Submitted by editor on 6 March 2020.

Antonino Cusumano has joined Oikos as a Subject Editor, welcome! He is a post-doc at the Laboratory of Entomology in Wageningen University, The Netherlands. We are very happy to have him join our team! Find out more about his interests and expertise in the interview below.


Personal webpage: https://www.vcard.wur.nl/Views/Profile/View.aspx?id=71824&ln=eng

Twitter: @__Antonio__

Keywords: parasitoid symbionts, plant-insect-microbe interactions, oviposition-induced plant volatiles, insect chemical ecology


1. What's your main research focus at the moment?

At the moment my main research focuses on the ecology of multi-trophic interactions and how symbionts associated with  carnivore insects can shape the strength of plant-insect interactions. Plants are not alone when interacting with herbivore and carnivore insects because microbial symbionts can act as “third players”  modulating plant responses to herbivory.  A group of common carnivore symbionts are polydnaviruses, which are associated with about 40.000 endoparasitoid species. Polydnaviruses are injected along with the parasitoid eggs into a caterpillar hosts and profoundly modify their physiology or behavior. By injecting viral particles into caterpillars, I experimentally manipulate the herbivore phenotype and investigate the consequences at the plant-insect interface at different levels of biological integration

2. Can you describe your research career? Where, what, when?

I completed my PhD in 2010 at the University of Palermo, Italy where I studied interspecific competitive interactions between parasitoid species. In my early-post doc I investigated plant responses against insect egg deposition in a tri-trophic perspective focusing on the role of oviposition-induced plant volatiles as chemical cues mediating attraction of egg parasitoids.   In 2016 I moved to Wageningen University as Marie-Curie individual fellow where I started exploring how parasitoid symbionts affect plant-insect interaction across four trophic levels. In 2018 I spent one year post-doc at the University of Montpellier, France to further study the mechanistic aspects underlying the direct and indirect effects of parasitoid-associated viruses on plants. From 2019 I came back in Wageningen to continue my research line on top-down effects of symbionts associated with  parasitoids in plant-based food webs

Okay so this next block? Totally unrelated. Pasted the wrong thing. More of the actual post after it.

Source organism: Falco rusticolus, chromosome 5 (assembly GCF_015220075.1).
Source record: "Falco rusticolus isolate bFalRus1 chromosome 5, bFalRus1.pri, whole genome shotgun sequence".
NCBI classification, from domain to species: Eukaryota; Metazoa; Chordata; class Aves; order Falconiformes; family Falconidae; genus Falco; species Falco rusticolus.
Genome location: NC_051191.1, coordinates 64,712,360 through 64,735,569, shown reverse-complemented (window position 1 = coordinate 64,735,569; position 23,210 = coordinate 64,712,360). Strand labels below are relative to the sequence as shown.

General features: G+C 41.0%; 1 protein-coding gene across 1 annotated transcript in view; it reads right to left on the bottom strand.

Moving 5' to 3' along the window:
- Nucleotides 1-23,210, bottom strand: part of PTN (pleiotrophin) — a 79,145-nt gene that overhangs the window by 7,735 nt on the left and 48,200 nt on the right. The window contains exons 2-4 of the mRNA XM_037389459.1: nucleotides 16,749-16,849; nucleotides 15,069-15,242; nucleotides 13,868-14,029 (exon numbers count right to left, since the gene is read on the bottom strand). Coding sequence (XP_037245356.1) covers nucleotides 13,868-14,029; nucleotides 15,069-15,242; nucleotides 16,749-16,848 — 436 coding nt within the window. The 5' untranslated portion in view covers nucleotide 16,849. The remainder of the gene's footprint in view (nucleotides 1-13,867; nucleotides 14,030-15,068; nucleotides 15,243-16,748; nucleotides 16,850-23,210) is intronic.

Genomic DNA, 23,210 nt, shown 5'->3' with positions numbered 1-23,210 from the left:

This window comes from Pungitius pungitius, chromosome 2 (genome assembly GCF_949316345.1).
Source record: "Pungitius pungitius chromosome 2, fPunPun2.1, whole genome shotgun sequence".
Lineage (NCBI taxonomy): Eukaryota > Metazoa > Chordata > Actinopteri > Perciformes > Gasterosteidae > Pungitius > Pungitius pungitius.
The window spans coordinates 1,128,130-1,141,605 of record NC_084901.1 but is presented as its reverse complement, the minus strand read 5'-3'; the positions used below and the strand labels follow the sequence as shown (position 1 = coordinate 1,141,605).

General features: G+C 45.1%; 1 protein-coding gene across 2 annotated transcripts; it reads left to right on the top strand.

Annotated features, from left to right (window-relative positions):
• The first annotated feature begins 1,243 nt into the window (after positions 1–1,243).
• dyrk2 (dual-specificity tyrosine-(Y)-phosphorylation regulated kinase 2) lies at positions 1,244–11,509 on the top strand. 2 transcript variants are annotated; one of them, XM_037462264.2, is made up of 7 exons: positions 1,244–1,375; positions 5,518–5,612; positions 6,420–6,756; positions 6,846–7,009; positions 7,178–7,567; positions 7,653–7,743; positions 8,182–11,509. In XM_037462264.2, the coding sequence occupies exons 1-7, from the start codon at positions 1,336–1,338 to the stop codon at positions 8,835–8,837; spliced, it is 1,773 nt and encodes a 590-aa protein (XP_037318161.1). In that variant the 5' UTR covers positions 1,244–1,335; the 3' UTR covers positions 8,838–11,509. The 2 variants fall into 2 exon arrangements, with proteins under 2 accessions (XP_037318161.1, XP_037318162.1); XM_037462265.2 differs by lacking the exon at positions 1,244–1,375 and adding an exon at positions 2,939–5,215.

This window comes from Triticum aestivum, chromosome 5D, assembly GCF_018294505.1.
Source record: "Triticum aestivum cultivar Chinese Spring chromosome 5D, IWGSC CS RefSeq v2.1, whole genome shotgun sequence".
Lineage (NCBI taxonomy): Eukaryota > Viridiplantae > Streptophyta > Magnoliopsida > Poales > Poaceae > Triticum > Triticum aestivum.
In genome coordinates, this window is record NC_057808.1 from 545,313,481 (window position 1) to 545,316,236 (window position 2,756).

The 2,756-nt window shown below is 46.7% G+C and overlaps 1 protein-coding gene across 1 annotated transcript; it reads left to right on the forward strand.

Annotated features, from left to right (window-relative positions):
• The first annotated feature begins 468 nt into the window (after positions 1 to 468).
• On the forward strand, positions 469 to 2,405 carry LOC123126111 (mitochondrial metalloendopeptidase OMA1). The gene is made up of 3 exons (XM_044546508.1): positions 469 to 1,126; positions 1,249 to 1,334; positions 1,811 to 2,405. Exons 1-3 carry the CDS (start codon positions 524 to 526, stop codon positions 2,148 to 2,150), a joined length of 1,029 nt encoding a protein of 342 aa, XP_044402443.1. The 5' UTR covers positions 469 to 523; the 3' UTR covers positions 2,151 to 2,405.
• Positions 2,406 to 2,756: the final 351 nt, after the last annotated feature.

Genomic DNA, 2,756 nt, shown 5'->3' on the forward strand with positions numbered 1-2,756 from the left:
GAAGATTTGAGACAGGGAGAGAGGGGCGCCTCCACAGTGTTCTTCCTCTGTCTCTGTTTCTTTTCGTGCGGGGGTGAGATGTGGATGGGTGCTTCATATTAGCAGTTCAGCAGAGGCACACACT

3. How come that you became a scientist in ecology?

I have always liked insects, particularly butterflies, since I was a child. The real trigger was probably during the MSc insect ecology course when I fell in love with them

4. What do you do when you're not working?

During my free time, I enjoy drawing and painting, especially oil on canvas. I like to read books and watch documentaries about the “old masters” of painting. Recently I realized that digital artwork is also fun.